ISOLATION is impressive and it really acts like noise ears plug when used with memory foam tips. As well, sound leakage is inexistant, which is a big plus.



Listening to the S6 was a real roller coaster ride, let say it sure doesn’t let you indifferent for the better and the worst. These are bright energic V shape where the bass is all about fast bright punch and upper mids and treble is most boosted part, so, you can feel these are neutral when their no bass then when it hit, it hit hard and overall very foward and immediate musicality hit you like a wall.

I can’t listen to those at high volume, and Akoustyx underline to me that the ultra small 6.2mm planar driver is sensitive to loudness and will indeed create harmonic distortion at too high volume. So, are these the kind of IEM that are overboosted in clarity so we can perceive high resolution at low volume? I do think so and I do think it’s a very risky approach to tuning too, since pinna gain is intensely boosted here and do create upper mids issue that can’t be overseen even at lowest volume.

And depending of your psychacoustic awereness, resolution will perhaps feel scooped in sound info, overly colored, confirming again this isn’t neutral IEM at all but unapogically intense and sharp sounding. Sure not boring, the Akoustyx are planar on amphetamine, impatient to rock your sock off.

The result can be highly engaging for simple rock or folk track or dangerously over excited when it come to busy jazz fusion or classical symphony track.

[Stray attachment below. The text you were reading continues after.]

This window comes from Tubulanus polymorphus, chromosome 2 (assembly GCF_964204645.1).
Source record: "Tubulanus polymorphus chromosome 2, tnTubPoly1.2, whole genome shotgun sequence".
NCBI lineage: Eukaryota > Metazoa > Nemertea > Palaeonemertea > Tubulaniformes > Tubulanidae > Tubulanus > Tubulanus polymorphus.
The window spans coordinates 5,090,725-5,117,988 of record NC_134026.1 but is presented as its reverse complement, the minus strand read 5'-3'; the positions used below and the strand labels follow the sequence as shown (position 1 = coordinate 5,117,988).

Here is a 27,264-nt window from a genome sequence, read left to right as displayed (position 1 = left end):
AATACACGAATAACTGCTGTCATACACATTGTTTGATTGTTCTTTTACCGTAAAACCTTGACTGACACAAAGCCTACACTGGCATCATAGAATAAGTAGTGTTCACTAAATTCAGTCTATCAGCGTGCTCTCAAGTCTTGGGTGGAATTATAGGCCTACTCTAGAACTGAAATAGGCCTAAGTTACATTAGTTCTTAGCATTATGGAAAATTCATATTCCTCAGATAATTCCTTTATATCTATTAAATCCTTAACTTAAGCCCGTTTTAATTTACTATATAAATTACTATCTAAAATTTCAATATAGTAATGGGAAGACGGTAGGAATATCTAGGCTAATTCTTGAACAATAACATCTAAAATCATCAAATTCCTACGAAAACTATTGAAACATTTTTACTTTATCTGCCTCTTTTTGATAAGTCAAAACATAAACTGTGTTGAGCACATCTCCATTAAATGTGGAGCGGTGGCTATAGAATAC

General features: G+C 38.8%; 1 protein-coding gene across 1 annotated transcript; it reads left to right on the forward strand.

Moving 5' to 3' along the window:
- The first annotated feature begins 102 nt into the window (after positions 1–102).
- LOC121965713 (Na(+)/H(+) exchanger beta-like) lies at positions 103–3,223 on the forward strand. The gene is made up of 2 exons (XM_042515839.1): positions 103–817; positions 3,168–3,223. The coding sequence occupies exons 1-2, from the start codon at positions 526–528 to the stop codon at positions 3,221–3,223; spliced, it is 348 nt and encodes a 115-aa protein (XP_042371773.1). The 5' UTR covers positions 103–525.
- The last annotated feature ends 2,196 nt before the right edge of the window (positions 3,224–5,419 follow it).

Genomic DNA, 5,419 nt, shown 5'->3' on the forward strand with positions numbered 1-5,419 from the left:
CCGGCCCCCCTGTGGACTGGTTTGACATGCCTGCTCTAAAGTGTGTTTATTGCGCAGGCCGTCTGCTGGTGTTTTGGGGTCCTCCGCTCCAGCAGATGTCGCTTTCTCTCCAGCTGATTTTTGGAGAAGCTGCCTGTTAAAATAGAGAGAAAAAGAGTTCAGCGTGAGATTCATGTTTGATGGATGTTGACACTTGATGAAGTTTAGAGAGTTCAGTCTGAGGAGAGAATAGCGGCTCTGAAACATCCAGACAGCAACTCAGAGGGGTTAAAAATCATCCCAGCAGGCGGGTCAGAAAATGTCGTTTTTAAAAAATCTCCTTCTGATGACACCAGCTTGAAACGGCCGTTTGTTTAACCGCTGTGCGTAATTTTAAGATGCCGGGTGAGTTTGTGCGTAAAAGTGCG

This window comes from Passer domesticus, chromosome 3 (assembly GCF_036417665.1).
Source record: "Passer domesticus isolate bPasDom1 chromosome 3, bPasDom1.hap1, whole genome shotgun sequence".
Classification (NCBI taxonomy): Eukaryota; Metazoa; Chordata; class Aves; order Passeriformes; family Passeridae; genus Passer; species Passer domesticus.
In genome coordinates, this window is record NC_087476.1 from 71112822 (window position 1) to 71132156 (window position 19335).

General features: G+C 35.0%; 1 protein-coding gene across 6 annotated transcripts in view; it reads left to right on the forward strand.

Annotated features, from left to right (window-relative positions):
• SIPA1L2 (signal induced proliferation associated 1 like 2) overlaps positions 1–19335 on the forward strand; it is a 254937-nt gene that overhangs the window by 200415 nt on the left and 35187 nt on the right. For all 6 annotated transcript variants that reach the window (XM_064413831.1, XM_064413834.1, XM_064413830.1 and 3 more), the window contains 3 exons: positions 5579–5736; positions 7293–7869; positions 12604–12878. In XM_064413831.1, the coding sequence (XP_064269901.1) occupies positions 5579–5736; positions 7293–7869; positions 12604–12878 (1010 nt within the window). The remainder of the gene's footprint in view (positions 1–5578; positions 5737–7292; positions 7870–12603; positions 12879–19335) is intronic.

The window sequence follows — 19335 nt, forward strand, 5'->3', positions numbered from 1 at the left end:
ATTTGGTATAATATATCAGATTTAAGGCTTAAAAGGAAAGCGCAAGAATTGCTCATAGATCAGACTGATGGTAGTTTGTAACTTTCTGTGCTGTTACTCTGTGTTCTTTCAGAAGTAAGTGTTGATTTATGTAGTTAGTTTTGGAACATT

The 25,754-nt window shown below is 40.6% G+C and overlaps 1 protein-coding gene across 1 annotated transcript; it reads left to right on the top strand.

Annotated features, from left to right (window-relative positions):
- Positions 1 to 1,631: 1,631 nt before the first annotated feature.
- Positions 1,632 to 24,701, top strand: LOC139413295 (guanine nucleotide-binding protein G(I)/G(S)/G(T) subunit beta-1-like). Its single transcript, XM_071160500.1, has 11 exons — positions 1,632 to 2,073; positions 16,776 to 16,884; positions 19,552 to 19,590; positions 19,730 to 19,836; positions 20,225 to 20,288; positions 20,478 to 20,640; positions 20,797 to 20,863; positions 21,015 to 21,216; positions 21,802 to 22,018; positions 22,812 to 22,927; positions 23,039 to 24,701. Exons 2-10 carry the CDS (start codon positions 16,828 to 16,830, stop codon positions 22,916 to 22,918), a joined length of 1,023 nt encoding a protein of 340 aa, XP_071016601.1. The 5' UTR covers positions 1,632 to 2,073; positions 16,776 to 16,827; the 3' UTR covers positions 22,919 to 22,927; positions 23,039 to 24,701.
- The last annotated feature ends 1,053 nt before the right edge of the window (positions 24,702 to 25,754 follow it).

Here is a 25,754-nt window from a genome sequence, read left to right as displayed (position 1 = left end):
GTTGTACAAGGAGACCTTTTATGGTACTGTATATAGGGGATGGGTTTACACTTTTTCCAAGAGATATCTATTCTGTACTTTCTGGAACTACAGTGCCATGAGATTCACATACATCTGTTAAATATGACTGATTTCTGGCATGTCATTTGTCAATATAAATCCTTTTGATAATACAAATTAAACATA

The bass is all about urgent loud punch and boosted presence texture, depending of bass line and kick drum instrument, it can go from wow to What. With a track like ‘,Magic Arrow” from Timber Timbre, we are in wow territory since the kick isn’t hitting hard in the track, it’s well texture and define with good weight and the electric bass line is superbly articulated but doesn’t dig low, wich benefit S6 limitation. So, this is the type of bass that doesnt lack bite, not weight, but is limited in linear rumble so for big beat with heavy boom it can go into What territory. Why? Because bass is overly boosted for a planar and when bass is loud in a track, it will be multiply in boomy way with euphonic sustain that affect proper roundness. This can be distractive and tend to make mid range even more recessed, some veil and bleed can happen, stoling instrument separation air. We are in quantity affect quality here, and we have a sub bass roll off too that is replace by boom resonance that darken low end when it occur. But again, I underline that bass line can be fastly redered in presence and definition when they have texture and the attack speed can be mind blowing with an album like ”Not tight” from Domi & JD beck, where the drum is fast and punchy, well define and have good layering with the bass line that is more about high pitch play. Things begin to go wrong with heavy trap track like ”Broken Clocks” from SZA which is all about unclean foggy big sub boom and overly sharp percussion, with lost in dark female vocal. Bipolar low end that lack versatility, elasticity and flexibility.